What is Osteopathy? > Osteopathic Techniques

Osteopathic treatment is safe and recommended for all ages: infants, children, adults and the elderly.

Osteopathy uses three groups of techniques, each with a different focus.

Structural Osteopathy

Structural Osteopathy techniques treat the musculoskeletal system: joints, muscles, tendons, ligaments and fascia – a type of connective tissue. The treatment consists of soft tissue massage, pressure application and stretching, joint mobilization and manipulation. It improves spine and limbs mobility and restores structural compatibility between the muscles and the skeleton so that the blood and lymph fluids could circulate regularly.

The fascia is central to osteopathic theory. This tissue wraps substantial parts of the human body, and under certain conditions it radiates stress and pain from one body part to another. Treatment alleviates pain in the affected area, and the improvement of the connective tissue radiates to other body parts and promotes their healing and normal function.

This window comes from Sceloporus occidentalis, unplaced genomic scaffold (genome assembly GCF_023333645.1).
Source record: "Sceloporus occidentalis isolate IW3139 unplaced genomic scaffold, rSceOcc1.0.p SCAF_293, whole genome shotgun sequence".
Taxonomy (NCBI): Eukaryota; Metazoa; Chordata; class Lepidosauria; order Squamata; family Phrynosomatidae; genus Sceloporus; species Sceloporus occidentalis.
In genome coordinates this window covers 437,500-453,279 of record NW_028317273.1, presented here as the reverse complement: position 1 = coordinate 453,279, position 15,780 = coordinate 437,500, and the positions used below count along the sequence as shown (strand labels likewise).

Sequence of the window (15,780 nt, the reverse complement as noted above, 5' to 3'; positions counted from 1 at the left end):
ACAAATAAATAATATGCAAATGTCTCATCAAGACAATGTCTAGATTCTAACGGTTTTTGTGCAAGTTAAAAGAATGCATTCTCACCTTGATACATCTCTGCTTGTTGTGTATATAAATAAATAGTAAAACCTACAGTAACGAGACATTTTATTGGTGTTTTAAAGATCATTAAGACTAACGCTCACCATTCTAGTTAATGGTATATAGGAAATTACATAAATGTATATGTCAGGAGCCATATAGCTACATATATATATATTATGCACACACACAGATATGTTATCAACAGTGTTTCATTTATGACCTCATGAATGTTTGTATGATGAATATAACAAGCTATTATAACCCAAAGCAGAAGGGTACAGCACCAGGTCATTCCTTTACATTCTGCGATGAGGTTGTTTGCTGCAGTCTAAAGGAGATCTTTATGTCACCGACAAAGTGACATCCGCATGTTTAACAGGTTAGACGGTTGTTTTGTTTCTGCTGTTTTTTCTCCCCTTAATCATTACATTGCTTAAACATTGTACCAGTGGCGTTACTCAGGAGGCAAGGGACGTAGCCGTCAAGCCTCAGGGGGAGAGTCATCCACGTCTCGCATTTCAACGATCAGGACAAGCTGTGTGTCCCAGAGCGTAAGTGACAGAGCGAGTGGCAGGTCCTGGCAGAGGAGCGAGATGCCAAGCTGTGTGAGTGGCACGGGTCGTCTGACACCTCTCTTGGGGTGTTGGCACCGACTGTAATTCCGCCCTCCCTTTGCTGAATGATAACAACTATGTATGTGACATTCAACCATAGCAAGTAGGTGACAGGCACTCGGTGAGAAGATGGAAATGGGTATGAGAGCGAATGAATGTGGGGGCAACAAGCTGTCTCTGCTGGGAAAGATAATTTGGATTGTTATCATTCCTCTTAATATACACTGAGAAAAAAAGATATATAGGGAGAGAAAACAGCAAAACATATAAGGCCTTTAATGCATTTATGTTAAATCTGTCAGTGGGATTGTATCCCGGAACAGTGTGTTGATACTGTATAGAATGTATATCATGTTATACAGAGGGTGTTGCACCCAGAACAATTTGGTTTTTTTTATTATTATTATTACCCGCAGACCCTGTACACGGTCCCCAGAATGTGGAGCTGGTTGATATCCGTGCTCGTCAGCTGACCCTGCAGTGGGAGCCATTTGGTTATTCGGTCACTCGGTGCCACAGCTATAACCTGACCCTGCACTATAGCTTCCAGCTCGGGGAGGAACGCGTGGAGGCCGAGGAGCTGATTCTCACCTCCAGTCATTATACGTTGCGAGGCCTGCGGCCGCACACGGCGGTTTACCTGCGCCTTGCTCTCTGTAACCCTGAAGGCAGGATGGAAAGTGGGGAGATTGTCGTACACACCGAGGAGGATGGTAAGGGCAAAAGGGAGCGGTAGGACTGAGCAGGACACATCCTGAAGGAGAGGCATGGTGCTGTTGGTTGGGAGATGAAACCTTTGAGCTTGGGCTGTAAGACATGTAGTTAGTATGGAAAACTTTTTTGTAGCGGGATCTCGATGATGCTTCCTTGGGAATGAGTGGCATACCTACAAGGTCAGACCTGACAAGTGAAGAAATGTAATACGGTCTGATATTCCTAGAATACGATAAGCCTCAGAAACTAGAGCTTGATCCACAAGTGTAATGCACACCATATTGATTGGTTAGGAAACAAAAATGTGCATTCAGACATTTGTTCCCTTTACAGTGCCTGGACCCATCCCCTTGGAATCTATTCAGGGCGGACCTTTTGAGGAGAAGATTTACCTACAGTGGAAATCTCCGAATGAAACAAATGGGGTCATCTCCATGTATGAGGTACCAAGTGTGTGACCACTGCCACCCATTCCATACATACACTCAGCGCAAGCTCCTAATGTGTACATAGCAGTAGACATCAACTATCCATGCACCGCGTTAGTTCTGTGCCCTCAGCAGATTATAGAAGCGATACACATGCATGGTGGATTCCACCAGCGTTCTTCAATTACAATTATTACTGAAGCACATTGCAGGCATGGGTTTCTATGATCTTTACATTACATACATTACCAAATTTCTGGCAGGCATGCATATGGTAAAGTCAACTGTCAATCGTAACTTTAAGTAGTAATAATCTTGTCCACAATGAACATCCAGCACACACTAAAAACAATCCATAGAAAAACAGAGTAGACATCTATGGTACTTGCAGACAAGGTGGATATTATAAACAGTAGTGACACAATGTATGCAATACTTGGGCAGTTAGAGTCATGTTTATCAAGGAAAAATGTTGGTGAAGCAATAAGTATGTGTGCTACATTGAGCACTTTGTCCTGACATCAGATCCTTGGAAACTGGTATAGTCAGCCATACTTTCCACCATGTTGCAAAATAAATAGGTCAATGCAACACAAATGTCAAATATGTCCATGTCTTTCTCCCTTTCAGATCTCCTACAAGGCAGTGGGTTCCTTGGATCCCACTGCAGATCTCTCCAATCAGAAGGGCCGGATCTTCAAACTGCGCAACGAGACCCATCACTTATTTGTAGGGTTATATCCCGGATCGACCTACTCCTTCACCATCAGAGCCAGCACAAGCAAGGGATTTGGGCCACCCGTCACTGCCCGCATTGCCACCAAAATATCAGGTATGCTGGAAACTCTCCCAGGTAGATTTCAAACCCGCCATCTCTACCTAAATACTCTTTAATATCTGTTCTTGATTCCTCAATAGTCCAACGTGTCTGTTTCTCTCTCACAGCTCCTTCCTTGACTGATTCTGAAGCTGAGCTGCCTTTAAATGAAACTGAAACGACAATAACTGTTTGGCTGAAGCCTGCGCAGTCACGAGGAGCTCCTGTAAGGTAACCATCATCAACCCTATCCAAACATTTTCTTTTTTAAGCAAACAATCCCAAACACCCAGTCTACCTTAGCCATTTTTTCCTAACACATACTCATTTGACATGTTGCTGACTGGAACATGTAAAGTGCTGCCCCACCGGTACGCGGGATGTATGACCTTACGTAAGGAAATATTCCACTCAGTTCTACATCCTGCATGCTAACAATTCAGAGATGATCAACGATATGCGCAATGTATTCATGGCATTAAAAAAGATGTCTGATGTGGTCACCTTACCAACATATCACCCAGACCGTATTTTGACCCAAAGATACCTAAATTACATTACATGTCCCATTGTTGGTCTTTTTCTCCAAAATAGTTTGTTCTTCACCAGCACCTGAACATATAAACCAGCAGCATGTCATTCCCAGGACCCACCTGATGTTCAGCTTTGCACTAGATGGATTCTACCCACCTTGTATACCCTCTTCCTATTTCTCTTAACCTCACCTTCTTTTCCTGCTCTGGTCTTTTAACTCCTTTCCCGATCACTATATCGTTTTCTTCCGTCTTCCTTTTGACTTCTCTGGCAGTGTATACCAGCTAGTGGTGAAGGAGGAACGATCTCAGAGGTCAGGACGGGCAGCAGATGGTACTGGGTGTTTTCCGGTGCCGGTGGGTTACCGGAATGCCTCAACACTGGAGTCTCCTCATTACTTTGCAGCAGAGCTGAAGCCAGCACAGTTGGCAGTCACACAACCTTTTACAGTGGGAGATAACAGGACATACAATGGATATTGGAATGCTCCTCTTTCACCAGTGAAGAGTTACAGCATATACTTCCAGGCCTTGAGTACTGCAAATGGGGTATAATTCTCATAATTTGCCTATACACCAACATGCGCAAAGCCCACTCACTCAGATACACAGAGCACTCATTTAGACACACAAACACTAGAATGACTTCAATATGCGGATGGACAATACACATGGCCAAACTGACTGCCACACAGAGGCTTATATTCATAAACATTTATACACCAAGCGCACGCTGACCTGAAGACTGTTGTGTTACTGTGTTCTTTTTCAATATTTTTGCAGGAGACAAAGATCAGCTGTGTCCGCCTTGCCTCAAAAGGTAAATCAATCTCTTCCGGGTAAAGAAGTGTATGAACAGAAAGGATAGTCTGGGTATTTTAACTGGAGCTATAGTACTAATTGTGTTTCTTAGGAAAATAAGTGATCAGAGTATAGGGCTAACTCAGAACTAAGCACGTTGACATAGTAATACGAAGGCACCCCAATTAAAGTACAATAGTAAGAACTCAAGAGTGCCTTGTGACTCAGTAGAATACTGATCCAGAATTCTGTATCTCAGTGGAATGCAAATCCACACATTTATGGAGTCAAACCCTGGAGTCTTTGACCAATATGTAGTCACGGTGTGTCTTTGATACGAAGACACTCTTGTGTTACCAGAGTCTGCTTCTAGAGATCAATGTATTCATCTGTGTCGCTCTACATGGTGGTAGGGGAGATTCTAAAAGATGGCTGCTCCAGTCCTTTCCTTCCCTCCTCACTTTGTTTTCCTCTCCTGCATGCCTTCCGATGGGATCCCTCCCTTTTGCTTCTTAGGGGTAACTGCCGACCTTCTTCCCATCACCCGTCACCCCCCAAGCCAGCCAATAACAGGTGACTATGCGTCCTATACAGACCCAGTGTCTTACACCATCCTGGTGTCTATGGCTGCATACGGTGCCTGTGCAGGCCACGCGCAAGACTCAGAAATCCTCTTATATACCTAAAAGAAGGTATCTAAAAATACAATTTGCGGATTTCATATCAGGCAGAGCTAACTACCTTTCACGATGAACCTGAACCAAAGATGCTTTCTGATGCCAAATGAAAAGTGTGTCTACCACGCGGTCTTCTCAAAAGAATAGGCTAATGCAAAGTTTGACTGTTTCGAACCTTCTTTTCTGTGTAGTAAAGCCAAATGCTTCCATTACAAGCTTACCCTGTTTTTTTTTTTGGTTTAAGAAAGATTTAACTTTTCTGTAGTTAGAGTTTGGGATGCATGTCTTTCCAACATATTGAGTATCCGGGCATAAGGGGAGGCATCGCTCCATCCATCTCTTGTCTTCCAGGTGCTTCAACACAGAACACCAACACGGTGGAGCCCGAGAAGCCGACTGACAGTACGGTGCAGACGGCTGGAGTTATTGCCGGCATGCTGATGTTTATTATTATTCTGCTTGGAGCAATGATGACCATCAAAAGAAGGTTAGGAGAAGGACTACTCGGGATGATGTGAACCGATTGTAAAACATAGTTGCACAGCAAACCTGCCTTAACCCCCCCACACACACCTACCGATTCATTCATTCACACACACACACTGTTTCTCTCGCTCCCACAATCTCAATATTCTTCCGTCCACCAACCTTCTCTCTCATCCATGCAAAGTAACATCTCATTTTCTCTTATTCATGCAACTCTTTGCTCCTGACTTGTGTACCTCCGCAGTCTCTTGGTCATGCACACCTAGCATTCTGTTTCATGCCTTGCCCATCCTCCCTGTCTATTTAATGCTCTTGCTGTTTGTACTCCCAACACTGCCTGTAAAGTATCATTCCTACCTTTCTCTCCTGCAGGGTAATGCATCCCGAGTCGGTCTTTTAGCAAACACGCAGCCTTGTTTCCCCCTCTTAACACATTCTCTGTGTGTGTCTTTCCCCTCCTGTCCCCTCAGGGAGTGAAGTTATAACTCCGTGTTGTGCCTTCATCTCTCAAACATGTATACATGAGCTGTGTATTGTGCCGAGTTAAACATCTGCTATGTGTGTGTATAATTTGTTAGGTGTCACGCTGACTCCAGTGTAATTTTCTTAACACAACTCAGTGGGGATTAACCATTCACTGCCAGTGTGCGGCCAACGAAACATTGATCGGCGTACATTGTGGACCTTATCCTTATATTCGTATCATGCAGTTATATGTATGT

Visceral Osteopathy

Visceral Osteopathy techniques treat internal organs in order to improve their function. Diagnosis and treatment are performed using palpation and gentle massage of the abdominal and thoracic organs, which affect the autonomic nervous system. Treatment regulates mobility and the internal rhythm of the problematic organ or body part, thus alleviating pain, improving function of the various systems, encouraging the body’s self-healing process, and preventing the radiation of pain to other areas of the body.


Cranio-Sacral Osteopathy

Cranio-Sacral Osteopathy techniques treat the cranial bones. Through an especially gentle and precise treatment, it is possible to improve the mobility of the cranial bones and regulate the pace of their subtle motion. This process promotes tension relief in the outer layer of the brain and improves the flow of cerebrospinal fluid to the sacrum; a change with far-reaching effect on the functioning of the autonomic nervous system and the flow of fluids in the body. Experiments conducted by the developers of the technique in the early 20th century, testified to the effectiveness of this technique. Its effectiveness was also supported by clinical studies conducted over the past decade, which have also proven its effectiveness in patients of all ages.